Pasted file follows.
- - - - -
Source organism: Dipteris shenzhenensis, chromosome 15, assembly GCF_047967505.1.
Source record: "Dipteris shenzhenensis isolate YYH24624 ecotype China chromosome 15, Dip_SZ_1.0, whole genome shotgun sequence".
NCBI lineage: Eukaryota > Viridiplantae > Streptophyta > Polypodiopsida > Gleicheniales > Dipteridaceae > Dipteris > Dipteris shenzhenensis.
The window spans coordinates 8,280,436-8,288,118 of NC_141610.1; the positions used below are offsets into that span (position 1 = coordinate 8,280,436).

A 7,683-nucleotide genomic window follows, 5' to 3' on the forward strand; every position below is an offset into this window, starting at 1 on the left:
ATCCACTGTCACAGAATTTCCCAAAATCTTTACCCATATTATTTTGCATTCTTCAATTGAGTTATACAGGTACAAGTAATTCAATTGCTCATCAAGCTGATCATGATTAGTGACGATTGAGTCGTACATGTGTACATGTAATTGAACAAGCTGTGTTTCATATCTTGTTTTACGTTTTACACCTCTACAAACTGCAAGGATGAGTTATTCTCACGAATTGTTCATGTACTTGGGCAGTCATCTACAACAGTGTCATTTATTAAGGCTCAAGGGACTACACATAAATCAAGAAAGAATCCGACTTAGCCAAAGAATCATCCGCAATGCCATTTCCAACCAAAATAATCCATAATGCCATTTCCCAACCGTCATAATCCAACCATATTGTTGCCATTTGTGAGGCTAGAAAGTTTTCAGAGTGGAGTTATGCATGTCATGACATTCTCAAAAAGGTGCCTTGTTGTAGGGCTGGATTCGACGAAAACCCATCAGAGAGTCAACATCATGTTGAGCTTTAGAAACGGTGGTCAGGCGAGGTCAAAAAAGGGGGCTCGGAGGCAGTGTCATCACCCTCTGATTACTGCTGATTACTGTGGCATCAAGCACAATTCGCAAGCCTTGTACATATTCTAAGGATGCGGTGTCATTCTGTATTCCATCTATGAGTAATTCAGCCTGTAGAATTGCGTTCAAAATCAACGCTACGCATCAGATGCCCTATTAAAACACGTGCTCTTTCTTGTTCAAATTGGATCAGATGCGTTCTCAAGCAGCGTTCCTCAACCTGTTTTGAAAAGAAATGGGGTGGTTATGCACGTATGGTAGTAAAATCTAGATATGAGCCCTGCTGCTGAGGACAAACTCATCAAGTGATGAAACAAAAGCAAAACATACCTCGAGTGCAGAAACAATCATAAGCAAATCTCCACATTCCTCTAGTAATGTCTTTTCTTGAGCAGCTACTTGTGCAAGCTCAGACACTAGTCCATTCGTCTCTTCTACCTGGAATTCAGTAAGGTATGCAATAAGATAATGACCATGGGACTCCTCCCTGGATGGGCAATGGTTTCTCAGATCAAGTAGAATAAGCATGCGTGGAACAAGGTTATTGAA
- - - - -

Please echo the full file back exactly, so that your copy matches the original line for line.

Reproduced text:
Source organism: Dipteris shenzhenensis, chromosome 15, assembly GCF_047967505.1.
Source record: "Dipteris shenzhenensis isolate YYH24624 ecotype China chromosome 15, Dip_SZ_1.0, whole genome shotgun sequence".
NCBI lineage: Eukaryota > Viridiplantae > Streptophyta > Polypodiopsida > Gleicheniales > Dipteridaceae > Dipteris > Dipteris shenzhenensis.
The window spans coordinates 8,280,436-8,288,118 of NC_141610.1; the positions used below are offsets into that span (position 1 = coordinate 8,280,436).

A 7,683-nucleotide genomic window follows, 5' to 3' on the forward strand; every position below is an offset into this window, starting at 1 on the left:
ATCCACTGTCACAGAATTTCCCAAAATCTTTACCCATATTATTTTGCATTCTTCAATTGAGTTATACAGGTACAAGTAATTCAATTGCTCATCAAGCTGATCATGATTAGTGACGATTGAGTCGTACATGTGTACATGTAATTGAACAAGCTGTGTTTCATATCTTGTTTTACGTTTTACACCTCTACAAACTGCAAGGATGAGTTATTCTCACGAATTGTTCATGTACTTGGGCAGTCATCTACAACAGTGTCATTTATTAAGGCTCAAGGGACTACACATAAATCAAGAAAGAATCCGACTTAGCCAAAGAATCATCCGCAATGCCATTTCCAACCAAAATAATCCATAATGCCATTTCCCAACCGTCATAATCCAACCATATTGTTGCCATTTGTGAGGCTAGAAAGTTTTCAGAGTGGAGTTATGCATGTCATGACATTCTCAAAAAGGTGCCTTGTTGTAGGGCTGGATTCGACGAAAACCCATCAGAGAGTCAACATCATGTTGAGCTTTAGAAACGGTGGTCAGGCGAGGTCAAAAAAGGGGGCTCGGAGGCAGTGTCATCACCCTCTGATTACTGCTGATTACTGTGGCATCAAGCACAATTCGCAAGCCTTGTACATATTCTAAGGATGCGGTGTCATTCTGTATTCCATCTATGAGTAATTCAGCCTGTAGAATTGCGTTCAAAATCAACGCTACGCATCAGATGCCCTATTAAAACACGTGCTCTTTCTTGTTCAAATTGGATCAGATGCGTTCTCAAGCAGCGTTCCTCAACCTGTTTTGAAAAGAAATGGGGTGGTTATGCACGTATGGTAGTAAAATCTAGATATGAGCCCTGCTGCTGAGGACAAACTCATCAAGTGATGAAACAAAAGCAAAACATACCTCGAGTGCAGAAACAATCATAAGCAAATCTCCACATTCCTCTAGTAATGTCTTTTCTTGAGCAGCTACTTGTGCAAGCTCAGACACTAGTCCATTCGTCTCTTCTACCTGGAATTCAGTAAGGTATGCAATAAGATAATGACCATGGGACTCCTCCCTGGATGGGCAATGGTTTCTCAGATCAAGTAGAATAAGCATGCGTGGAACAAGGTTATTGAA